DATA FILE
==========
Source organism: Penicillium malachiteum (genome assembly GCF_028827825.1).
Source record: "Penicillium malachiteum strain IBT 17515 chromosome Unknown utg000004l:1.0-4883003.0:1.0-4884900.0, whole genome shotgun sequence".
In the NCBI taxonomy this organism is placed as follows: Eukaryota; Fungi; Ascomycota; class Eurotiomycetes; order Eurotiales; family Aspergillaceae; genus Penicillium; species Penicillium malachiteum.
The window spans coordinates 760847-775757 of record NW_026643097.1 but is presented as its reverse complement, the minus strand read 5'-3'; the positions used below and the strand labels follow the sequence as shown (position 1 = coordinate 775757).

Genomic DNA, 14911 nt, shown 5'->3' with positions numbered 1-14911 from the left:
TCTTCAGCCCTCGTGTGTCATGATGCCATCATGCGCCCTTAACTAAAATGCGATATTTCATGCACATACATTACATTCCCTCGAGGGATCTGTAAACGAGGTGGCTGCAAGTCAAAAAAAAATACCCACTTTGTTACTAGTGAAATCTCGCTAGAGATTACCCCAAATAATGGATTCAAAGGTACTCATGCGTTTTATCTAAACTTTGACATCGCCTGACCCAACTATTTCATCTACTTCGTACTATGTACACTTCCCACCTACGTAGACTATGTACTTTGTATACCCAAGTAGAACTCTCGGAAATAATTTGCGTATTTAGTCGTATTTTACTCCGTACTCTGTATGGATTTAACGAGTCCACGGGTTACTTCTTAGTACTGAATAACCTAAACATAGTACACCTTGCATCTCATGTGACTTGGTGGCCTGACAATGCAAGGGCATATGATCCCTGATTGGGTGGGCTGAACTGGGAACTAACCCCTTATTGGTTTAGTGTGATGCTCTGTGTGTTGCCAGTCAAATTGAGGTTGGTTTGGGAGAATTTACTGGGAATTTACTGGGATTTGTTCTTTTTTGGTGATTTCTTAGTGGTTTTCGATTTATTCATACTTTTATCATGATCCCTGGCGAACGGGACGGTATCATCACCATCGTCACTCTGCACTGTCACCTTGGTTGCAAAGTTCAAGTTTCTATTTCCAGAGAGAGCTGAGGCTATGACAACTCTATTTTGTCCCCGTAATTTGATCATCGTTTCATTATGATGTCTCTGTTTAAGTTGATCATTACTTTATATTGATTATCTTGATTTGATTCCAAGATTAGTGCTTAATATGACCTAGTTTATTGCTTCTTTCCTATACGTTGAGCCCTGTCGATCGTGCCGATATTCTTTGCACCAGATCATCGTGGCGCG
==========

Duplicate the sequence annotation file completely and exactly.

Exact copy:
Source organism: Penicillium malachiteum (genome assembly GCF_028827825.1).
Source record: "Penicillium malachiteum strain IBT 17515 chromosome Unknown utg000004l:1.0-4883003.0:1.0-4884900.0, whole genome shotgun sequence".
In the NCBI taxonomy this organism is placed as follows: Eukaryota; Fungi; Ascomycota; class Eurotiomycetes; order Eurotiales; family Aspergillaceae; genus Penicillium; species Penicillium malachiteum.
The window spans coordinates 760847-775757 of record NW_026643097.1 but is presented as its reverse complement, the minus strand read 5'-3'; the positions used below and the strand labels follow the sequence as shown (position 1 = coordinate 775757).

Genomic DNA, 14911 nt, shown 5'->3' with positions numbered 1-14911 from the left:
TCTTCAGCCCTCGTGTGTCATGATGCCATCATGCGCCCTTAACTAAAATGCGATATTTCATGCACATACATTACATTCCCTCGAGGGATCTGTAAACGAGGTGGCTGCAAGTCAAAAAAAAATACCCACTTTGTTACTAGTGAAATCTCGCTAGAGATTACCCCAAATAATGGATTCAAAGGTACTCATGCGTTTTATCTAAACTTTGACATCGCCTGACCCAACTATTTCATCTACTTCGTACTATGTACACTTCCCACCTACGTAGACTATGTACTTTGTATACCCAAGTAGAACTCTCGGAAATAATTTGCGTATTTAGTCGTATTTTACTCCGTACTCTGTATGGATTTAACGAGTCCACGGGTTACTTCTTAGTACTGAATAACCTAAACATAGTACACCTTGCATCTCATGTGACTTGGTGGCCTGACAATGCAAGGGCATATGATCCCTGATTGGGTGGGCTGAACTGGGAACTAACCCCTTATTGGTTTAGTGTGATGCTCTGTGTGTTGCCAGTCAAATTGAGGTTGGTTTGGGAGAATTTACTGGGAATTTACTGGGATTTGTTCTTTTTTGGTGATTTCTTAGTGGTTTTCGATTTATTCATACTTTTATCATGATCCCTGGCGAACGGGACGGTATCATCACCATCGTCACTCTGCACTGTCACCTTGGTTGCAAAGTTCAAGTTTCTATTTCCAGAGAGAGCTGAGGCTATGACAACTCTATTTTGTCCCCGTAATTTGATCATCGTTTCATTATGATGTCTCTGTTTAAGTTGATCATTACTTTATATTGATTATCTTGATTTGATTCCAAGATTAGTGCTTAATATGACCTAGTTTATTGCTTCTTTCCTATACGTTGAGCCCTGTCGATCGTGCCGATATTCTTTGCACCAGATCATCGTGGCGCG